US Armed Forces look to foreign recruits – as long as they are straight
America’s military leaders have approved a one-year pilot programme that aims to recruit up to 1,000 foreign nationals to plug chronic staff shortages.
The Defence Department has identified a shortage of doctors, nurses and linguists and will encourage people who are in the US on student and temporary work visas and those granted refugee or political asylum to sign up.
The Pentagon said there are shortages of doctors, nurses and linguists.
At least 60 Arab linguists have been dismissed from the Armed Forces because of their sexual orientation in recent years.
Experts have identified the shortage of Arabic linguists as a major factor in the US government’s failure to thwart the September 11 attacks.
The independent September 11 commission came to the same conclusion.
The ban on openly gay, bisexual or lesbian people serving in the US Armed Forces, known as “Don’t Ask, Don’t Tell,” came into force in 1993.
If army personnel are discovered to be LGB then they are sacked, but commanding officers are not allowed to ask military personnel about their sexual orientation.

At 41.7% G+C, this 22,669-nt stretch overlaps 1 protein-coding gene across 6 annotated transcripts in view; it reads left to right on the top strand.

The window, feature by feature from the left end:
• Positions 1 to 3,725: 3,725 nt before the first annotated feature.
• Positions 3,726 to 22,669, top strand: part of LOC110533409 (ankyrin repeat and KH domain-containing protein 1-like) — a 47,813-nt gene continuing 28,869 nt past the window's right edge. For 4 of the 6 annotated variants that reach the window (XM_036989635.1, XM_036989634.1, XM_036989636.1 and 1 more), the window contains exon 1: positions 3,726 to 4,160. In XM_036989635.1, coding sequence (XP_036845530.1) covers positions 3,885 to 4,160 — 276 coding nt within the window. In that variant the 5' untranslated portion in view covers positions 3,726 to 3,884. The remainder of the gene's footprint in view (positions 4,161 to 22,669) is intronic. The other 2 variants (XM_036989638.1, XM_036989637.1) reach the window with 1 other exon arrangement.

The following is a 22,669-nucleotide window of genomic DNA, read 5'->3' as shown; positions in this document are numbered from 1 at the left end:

A February 2005 report from the Government Accountability Office reported that the Pentagon had fired 322 language specialists who “had skills in a foreign language that Department of Defence had considered to be especially important.”
A spokesperson for US President-elect Barack Obama has said that no decisions had been made about the strategy or timing of an attempt to end the ban on openly gay, lesbian or bisexual people serving in the country’s Armed Forces.
The Washington Post reported last month that it could be as late as 2010, but the transition team spokesperson said: “These decisions will not be made before the full national security team is in place.”
The new administration’s Secretary of Defence will be the present incumbent, Richard Gates.
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Congressman Barney Frank, who is gay, has said he thinks there will not be an attempt to overturn the ban until after US troops have pulled out of Iraq.
A Washington Post/ABC News poll published in July found that three-quarters of Americans think that openly gay, lesbian and bisexual people should be allowed to serve in the military.
64% of Republicans and nearly two thirds of self-described conservatives backed a change in the current law, as did 57% of white evangelical Protestants and 82% of white Catholics.
The poll of 1,119 Americans revealed that support for gays in the military has steadily increased, from 44% in 1993 to 62% in 2001 to 75% today.
It was Republican opposition that forced then-President Bill Clinton to abandon his pledge to allow gay people to serve and signed into law the compromise known as “Don’t Ask, Don’t Tell.”
More than 12,500 gay men and women have been discharged under the current law, at an estimated cost of more than $363 million (£182.6m).